OPERA NEWS - Il Barbiere di Siviglia
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In Review > North America

Il Barbiere di Siviglia

Boston Lyric Opera

In Review Boston Barber 612
Fun in Boston: Coburn and Beyer in BLO's Figaro
© Eric Antoniou for Boston Lyric Opera 2012

For its penultimate production of the season, Boston Lyric Opera presented a straightforward staging of Rossini's bread-and-butter perennial, Il Barbiere di Siviglia (seen Mar. 14). Although this Barbiere may not have been among the company's strongest productions in recent years, it was still a perfectly enjoyable opportunity to hear a cast of young singers making their company debuts, and to spend an evening revisiting a brilliant opera that has become an old friend to many.

Designer Allen Moyer framed the action beautifully, greeting the audience upon arrival with a minimal set featuring a large portrait of Rossini and a small theater with attendant marionettes suspended in midair. These ascended into the flies at the overture's conclusion and were replaced with a full-scale version of the marionette theater — complete with painted audience members to observe the action and colorful line drawings as backdrops — an ingenious comment on the conventions of opera buffa that determine the workings of the music and the plot, as well as the way in which the love-stricken characters attempt to pull one another's strings to reach a desired conclusion. James Scott's colorful costumes completed the playful artificiality of the overall design. Doug Varone's stage direction was less successful in capturing the buoyant wit of the piece, relying far too much on synchronizing stage business with the musical score. This can make for clever comedic punctuation when used sparingly but wears out its welcome quickly when not.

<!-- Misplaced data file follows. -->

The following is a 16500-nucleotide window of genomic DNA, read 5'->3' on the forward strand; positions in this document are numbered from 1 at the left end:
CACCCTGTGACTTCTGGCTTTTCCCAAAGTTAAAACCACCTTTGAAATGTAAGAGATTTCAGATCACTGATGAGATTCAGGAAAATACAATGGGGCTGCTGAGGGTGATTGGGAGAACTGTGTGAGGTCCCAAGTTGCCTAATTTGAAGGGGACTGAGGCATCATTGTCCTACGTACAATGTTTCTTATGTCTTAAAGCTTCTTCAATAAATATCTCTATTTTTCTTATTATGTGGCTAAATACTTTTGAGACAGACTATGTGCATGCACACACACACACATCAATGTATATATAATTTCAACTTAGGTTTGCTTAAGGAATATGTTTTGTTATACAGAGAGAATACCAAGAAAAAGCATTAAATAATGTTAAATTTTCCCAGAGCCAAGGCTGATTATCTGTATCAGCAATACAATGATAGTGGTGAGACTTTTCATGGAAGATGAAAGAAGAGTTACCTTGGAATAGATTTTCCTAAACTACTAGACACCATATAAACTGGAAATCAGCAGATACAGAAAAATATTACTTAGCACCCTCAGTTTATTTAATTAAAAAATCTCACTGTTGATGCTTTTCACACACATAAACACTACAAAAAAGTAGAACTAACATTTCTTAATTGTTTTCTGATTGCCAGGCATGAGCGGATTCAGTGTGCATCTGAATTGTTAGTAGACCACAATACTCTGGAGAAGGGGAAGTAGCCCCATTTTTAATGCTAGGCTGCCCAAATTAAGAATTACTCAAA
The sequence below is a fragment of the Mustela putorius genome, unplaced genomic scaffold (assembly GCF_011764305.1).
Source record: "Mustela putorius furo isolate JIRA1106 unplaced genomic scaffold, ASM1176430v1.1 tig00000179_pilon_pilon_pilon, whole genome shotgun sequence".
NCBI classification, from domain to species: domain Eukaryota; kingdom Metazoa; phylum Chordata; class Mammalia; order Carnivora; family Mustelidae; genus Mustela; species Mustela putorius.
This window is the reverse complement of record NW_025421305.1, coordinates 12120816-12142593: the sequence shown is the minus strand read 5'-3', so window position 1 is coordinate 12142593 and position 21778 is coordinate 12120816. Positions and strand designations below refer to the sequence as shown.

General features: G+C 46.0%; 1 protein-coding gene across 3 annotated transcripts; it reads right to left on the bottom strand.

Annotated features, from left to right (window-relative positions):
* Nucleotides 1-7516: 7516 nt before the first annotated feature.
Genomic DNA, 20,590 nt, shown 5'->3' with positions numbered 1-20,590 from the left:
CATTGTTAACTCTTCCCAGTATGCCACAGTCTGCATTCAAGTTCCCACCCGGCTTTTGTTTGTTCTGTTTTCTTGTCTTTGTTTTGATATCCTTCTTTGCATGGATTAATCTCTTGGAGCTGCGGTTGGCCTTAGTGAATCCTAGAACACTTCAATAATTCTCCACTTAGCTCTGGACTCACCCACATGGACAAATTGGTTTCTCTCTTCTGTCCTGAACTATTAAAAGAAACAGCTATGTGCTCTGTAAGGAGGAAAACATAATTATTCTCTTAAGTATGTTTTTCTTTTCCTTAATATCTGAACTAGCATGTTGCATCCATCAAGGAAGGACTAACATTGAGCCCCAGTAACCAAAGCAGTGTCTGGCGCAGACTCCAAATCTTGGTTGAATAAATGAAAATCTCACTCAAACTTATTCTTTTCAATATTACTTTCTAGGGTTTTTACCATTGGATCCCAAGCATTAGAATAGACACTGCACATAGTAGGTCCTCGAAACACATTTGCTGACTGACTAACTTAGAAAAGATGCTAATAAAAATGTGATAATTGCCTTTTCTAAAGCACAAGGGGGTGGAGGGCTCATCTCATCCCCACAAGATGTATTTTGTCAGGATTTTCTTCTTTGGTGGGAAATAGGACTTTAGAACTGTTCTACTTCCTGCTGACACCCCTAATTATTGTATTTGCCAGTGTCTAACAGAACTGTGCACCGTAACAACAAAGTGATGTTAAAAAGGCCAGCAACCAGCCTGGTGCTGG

Baritone Jonathan Beyer was appealingly loose-limbed and easygoing as Figaro, knowing exactly how to sell his opening aria, which contains some of the most recognizable music in all of opera. As Count Almaviva, John Tessier sometimes stumbled when navigating florid ornamentation, but he was a fine and suitably smitten romantic hero. As his rival for Rosina's hand, Dr. Bartolo, Steven Condy displayed a real knack for the buffo style but undercut some of the humor in his performance with a too-broad comedic approach. David Cushing, fully recovered from an opening-night illness, was in fine form, bringing an almost outrageously resonant bass-baritone to his role as Don Basilio. And as the spirited Rosina, soprano Sarah Coburn was a vivid presence, both musically and dramatically. Coburn has a sure sense of how to use ornamentation for dramatic purposes and the vocal technique to pull it off, making it look like she's having more fun than anyone else onstage.

It's a marker of how far the company as a whole has come in the past few years to note that the star of the evening was seated in the pit. In recent seasons, music director David Angus has succeeded in turning what was once a wildly uneven ensemble — capable of a good performance one night and a desultorily ragged read-through the next — into a sharply focused, musically expressive and stylistically nimble orchestra. Angus may have occasionally chosen tempos that were more rushed than energetic, but in general he and his musicians gave a performance that caught the cleverness and charm of Rossini's score, communicating a real sense of humor and fun — and reminding the listener why this staple of the repertoire continues to deserve its place on the stage. spacer 


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